While the final results from the 2 July Australian federal election are still to be determined, it looks as if the most likely outcome will either be a hung parliament or a very slender majority for the conservative Liberal/National Coalition. The extremely close result represents a major crisis, not only for the Coalition, but for the entire political establishment.
Going into this election the aim of the incumbent Prime Minister Malcolm Turnbull was to clear out the crossbench in the Senate. From the point of view of the capitalist class, they were a hindrance to passing the budget cuts and legislation needed to make ordinary people pay for the worsening economic situation.
With the support of the Greens, the government introduced new laws aimed at making it harder for ‘micro parties’ to harvest preferences and get elected. Turnbull then called a Double Dissolution election, where all seats in both houses of parliament were dissolved.
Turnbull begged the public to vote for ‘stability’, playing on people’s fears about the economy. This plan for stability came spectacularly undone, with Turnbull learning the hard way that there are no organisational solutions to political problems.
Most voters are opposed to slashing social services while giving corporations handouts – like Turnbull’s proposal to cut business taxes by $48 billion over ten years. They rejected the status quo irrespective of Turnbull’s parliamentary manoeuvres.
Turnbull portrayed the Labor opposition as incompetent economic managers and claimed that the Coalition would be better placed to provide “jobs and growth”. But apart from vague commentary about focusing on ‘technology’ and ‘innovation’, it was never explained how this would be delivered.
Clearly for the vast bulk of people that suffer from housing stress, high debt levels, and worsening job prospects this sloganeering meant very little. Huge swathes of people decided to rebuke Turnbull, with the Coalition suffering a 3.6% swing against them (a loss of around 15 seats).
While the opposition Labor Party made some gains, these were far from impressive. Labor added less than 2% to their dire 2013 election result, and actually recorded their second lowest primary vote since 1949, at around 35%.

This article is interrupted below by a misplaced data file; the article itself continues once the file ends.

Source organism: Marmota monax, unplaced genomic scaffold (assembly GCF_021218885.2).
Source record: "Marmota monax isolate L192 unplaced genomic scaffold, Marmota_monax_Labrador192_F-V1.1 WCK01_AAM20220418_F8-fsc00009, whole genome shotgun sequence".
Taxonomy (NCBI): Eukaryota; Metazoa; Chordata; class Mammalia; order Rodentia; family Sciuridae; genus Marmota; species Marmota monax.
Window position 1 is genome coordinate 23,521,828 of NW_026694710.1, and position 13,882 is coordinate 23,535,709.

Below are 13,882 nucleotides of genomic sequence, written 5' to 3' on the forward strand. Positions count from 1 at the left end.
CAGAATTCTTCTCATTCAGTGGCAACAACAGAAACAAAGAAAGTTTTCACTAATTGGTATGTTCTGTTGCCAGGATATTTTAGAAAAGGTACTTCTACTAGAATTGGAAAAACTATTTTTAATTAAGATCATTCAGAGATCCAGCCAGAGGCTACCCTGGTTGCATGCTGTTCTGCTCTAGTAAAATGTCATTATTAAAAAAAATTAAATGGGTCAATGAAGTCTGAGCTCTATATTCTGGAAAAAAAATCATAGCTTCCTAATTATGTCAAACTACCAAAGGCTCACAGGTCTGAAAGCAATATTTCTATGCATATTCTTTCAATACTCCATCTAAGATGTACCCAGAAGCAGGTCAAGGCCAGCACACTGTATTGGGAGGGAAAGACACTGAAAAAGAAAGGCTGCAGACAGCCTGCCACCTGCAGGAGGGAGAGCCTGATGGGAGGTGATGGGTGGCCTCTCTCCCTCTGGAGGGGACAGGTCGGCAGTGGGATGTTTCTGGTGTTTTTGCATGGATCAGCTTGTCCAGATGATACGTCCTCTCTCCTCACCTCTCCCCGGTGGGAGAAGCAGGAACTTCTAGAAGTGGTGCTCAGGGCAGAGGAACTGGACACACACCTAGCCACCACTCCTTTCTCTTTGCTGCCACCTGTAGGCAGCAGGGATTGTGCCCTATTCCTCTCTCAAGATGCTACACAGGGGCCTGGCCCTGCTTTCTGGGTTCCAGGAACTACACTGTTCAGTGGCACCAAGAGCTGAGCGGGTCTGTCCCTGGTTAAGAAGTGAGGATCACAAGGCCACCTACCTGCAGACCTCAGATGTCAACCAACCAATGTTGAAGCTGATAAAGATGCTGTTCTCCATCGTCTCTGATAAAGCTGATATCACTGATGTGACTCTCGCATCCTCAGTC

People unashamedly rejected both major parties. In 1990 less than 5% of people voted for minor parties and independents; today that figure sits at around 26%!
Before the election Turnbull only had to deal with an unruly Senate, now he has to grapple with a potential deadlock in both houses. The situation is even more unstable than just a few months ago and his personal authority is significantly diminished.
Labor struggled to make serious inroads throughout the arduous eight week long campaign. For almost the entire election period polls barely changed, showing the two major parties neck and neck. Out of desperation, Labor decided to focus on the issue of Medicare in the final weeks. They claimed that Turnbull wanted to privatise the public health system.
While the Coalition has floated plans to privatise the Medicare payments system, the truth is that both major parties have undermined public healthcare. Labor was actually the first to freeze Medicare rebates, implementing ‘co-payments by stealth’.
Some commentators, including Turnbull himself, have claimed that Labor’s scare campaign had a decisive impact. While perhaps a small section of older people changed their vote on the basis of Labor’s propaganda, the main trend was cynicism of the intentions of both the major parties.
While it would not be accurate to say that people desire instability, in the absence of a major party that genuinely represents the interests of the majority, voters are increasingly using minor parties to act as a check on the pro-business agenda of both the Coalition and Labor.
The social base of the major parties has diminished and never before have they been so out of touch with the electorate. There is a huge opening for a pro-working class alternative to step into the breach. However, the crisis of leadership in the workers’ movement is so pronounced that such opportunities have been consistently lost.
The trade union leaders bear the most responsibility for this situation. They have continued to cravenly support Labor despite having next to no pro-working class policies.
In this election campaign, Labor refused to commit to legislate to protect penalty rates for weekend work, yet union leaders still donated millions of dollars to Labor and mobilised thousands of volunteers to help them win votes.
While the bulk of the union leaders support the old two-party system, ordinary working people are moving in the opposite direction. They are seeking out people and parties that speak to their experiences and many are prepared to take a chance on outsiders. But because of the absence of a broad left alternative, it has mostly been right-wing populist figures filling the vacuum.
Perhaps the main beneficiary of this was the Nick Xenophon Team (NXT), a new micro party created around the right-wing economic nationalist Nick Xenophon. NXT won more than 20% of the vote in South Australia – a state ravaged by job losses in manufacturing and steel.
At the time of writing, they seem to have won three seats in the Senate and one in the lower house. They now have the potential to be powerbrokers along with other right-wing figures, like Jackie Lambie and Derryn Hinch.